People in Khánh Hoà Province try to maintain 200-year-old traditional occupation

June 13, 2022 - 10:04

People in a commune of southern coastal province of Khánh Hoà has made efforts to keep and develop a very unique traditional craft occupation for hundreds of years.


A worker in the Phú Lộc Tây 1 Bronze Casting Village in Khánh Hoà Province is checking the kiln fire. — Photo

KHÁNH HOÀ — People in a commune of southern coastal province of Khánh Hoà have made efforts to keep and develop a very unique traditional craft occupation for hundreds of years.

It is bronze casting occupation in Phú Lộc Tây 1 Village, Diên Khánh Township of  Diên Khánh District.

Locating on Cái River, Phú Lộc Tây Bronze Casting Village, which is existing for over 200 years, specialises in manufacturing copper products, especially famous lamp stands that have existed for over 200 years.

On the occasion of Lunar New Year (Tết), the village turns on fire around the clock to cast and manufacture copper products.

Normally, people just work only 7-8 hours a day but in the days near Tết many households have to stay up late to work all night.

The artisans in the village said that in the past, this occupation was done on a small scale by households but tens recent years, with the passion of loving the profession, the senior generations had guided the younger generations to follow and maintain the profession which helps to make products more and more popular to customers nation-wide.

The village’s products are mostly bronze worshipping objects such as incense burners, lamp stands, vases and plates.


Biện Cư, a bronze casting artisan with his products. — Photo

Currently, the products are not only consumed in the province but also supplied to other provinces such as  Thừa Thiên Huế, Đà Nẵng, Bình Định, Phú Yên, Ninh Thuận and HCM City.

Biện Cư, a 73-year-old villager who has more than 50 years of experience of bronze casting, told "The village currently has about 40 households engaging in the bronze casting job.”

“In my family, there are three generations doing the job which was passed on to me and my children from my grandfather,” said Biện Cư.

To make beautiful and sophisticated products, the people of Phú Lộc Tây 1 Village use completely manual methods.

Accordingly, in order to have a finished product, people have to go through different stages such as making a 2-layer mold including a main mold inside another which is covered by soil to prevent liquefied copper to flow out.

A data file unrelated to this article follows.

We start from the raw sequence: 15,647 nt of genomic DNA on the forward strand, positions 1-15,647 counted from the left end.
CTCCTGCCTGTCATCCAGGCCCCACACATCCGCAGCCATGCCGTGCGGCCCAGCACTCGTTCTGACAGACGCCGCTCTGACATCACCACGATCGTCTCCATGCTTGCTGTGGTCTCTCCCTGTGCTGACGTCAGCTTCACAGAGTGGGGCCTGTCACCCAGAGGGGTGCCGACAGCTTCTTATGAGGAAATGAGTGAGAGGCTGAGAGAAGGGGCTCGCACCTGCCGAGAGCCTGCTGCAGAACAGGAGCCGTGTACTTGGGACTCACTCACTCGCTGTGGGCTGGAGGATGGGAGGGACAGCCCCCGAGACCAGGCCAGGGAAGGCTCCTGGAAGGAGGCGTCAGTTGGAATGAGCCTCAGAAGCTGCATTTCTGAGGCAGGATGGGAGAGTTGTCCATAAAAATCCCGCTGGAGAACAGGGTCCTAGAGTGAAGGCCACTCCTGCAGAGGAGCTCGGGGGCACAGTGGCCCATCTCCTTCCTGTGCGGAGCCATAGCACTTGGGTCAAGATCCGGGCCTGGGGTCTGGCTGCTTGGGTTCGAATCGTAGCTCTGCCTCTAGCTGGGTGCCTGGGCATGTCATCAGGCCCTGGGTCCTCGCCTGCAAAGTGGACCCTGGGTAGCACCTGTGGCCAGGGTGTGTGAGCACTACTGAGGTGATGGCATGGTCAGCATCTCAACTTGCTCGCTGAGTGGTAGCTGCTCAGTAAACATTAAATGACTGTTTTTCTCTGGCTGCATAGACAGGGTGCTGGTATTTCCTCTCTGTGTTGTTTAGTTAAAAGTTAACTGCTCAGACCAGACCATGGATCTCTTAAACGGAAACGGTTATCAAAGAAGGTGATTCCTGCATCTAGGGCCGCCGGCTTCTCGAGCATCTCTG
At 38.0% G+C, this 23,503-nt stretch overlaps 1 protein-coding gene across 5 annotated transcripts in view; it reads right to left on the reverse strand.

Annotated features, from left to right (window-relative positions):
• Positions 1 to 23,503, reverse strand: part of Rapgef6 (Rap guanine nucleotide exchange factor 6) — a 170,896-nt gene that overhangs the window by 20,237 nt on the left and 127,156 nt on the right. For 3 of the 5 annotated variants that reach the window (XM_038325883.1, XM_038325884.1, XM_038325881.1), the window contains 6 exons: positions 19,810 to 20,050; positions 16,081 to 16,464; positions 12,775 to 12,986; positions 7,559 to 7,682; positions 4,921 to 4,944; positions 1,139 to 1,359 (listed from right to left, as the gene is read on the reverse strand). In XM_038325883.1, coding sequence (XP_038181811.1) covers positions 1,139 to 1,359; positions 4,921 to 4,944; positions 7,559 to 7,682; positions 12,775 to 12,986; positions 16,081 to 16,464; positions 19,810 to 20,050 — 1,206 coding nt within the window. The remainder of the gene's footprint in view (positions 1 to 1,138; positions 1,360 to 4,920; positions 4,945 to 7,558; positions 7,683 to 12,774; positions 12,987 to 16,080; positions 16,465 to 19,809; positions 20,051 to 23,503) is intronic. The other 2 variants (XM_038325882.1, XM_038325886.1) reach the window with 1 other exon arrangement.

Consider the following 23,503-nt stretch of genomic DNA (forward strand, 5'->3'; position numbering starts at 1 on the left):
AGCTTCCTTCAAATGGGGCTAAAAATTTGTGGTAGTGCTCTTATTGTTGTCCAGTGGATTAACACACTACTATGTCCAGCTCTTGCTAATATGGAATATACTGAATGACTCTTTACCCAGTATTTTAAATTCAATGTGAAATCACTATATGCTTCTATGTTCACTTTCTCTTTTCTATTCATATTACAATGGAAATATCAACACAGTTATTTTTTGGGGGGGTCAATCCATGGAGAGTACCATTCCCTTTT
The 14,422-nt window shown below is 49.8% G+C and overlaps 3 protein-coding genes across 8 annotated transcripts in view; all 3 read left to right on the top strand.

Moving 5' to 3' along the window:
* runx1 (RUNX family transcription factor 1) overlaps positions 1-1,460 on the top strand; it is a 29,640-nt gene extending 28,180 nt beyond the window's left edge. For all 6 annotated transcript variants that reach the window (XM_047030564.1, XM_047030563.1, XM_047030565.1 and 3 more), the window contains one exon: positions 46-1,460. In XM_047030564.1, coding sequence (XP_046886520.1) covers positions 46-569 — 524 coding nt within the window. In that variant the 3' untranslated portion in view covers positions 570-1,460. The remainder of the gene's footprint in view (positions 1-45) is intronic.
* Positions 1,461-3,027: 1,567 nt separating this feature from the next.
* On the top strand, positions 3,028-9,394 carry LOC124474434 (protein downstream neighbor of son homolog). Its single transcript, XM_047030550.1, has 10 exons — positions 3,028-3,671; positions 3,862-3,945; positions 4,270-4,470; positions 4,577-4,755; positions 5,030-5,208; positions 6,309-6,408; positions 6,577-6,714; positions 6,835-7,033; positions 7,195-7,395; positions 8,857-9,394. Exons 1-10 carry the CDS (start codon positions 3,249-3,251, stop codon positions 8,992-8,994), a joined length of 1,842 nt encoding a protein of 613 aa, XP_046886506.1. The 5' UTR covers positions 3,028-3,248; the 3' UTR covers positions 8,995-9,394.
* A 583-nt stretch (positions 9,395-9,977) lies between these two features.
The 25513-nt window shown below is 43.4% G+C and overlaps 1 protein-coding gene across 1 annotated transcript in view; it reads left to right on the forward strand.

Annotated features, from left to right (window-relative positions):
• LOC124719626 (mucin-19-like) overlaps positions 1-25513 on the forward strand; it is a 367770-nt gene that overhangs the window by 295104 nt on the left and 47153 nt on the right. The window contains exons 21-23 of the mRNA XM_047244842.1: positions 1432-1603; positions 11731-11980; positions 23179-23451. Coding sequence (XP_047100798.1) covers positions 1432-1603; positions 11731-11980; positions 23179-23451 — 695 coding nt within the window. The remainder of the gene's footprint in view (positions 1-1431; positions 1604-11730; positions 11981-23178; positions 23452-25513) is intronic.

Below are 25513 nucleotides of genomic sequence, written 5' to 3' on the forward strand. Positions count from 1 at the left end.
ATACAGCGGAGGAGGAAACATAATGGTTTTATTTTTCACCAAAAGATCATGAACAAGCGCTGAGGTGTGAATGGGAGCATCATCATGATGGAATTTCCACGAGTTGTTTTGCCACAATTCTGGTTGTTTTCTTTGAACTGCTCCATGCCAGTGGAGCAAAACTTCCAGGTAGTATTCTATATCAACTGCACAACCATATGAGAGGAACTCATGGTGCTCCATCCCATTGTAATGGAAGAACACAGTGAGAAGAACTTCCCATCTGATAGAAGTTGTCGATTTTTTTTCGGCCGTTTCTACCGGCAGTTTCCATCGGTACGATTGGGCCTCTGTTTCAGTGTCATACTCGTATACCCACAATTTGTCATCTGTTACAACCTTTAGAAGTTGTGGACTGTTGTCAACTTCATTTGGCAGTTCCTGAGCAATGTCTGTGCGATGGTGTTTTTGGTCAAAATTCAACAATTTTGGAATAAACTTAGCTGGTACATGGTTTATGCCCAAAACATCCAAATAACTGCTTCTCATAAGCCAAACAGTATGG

During the firing process, the worker must keep the fire even so that copper is not overbaked or underbaked.

The work requires thoroughness and experience to know if the copper liquid is flowing evenly or unevenly, and make a reasonable calculation so that the amount of copper is enough to cast into the product.

After firing and unloading the kiln, artisans also perform many other stages to create a finished product.

The prices of bronze casting products are also different depending on designs, weight and sophistication.


Biện Cư  shows the 2-layer molds. — Photo

The costs of the set of lamp stand range from VNĐ2.5 to 4.5 million (US$108-195).

Thanks to this profession, the villagers have more income. Many households build houses, buy luxury furniture and pay their children’s higher education fees.

Biện Quỳnh Anh, a villager, said that thanks to the guidance of previous generations, he has mastered manufacturing stages and he earned VNĐ500,000-700,000 ($22-30) per day from the profession.

“For the last two years, the village’s products were sold less than in previous years due to the impact of the COVID-19 pandemic,” said Biện Cư.

“Besides, the price of copper and labour increased sharply that made the bonze casters more difficult,” he said.

The Phú Lộc Tây 1 Bronze Casting Village is also an attractive destination for tourists who love ancient culture and craft occupations.

This place is proud to be one of the few craft villages officially recognised by King Tự Đức of Nguyễn Dynasty as a traditional craft village with sophisticated quality products.

“No matter how difficult it is, I still tried to maintain and pass the profession on to young artisans to promote the quintessence of the previous generations,” Biện Cư confirmed. — VNS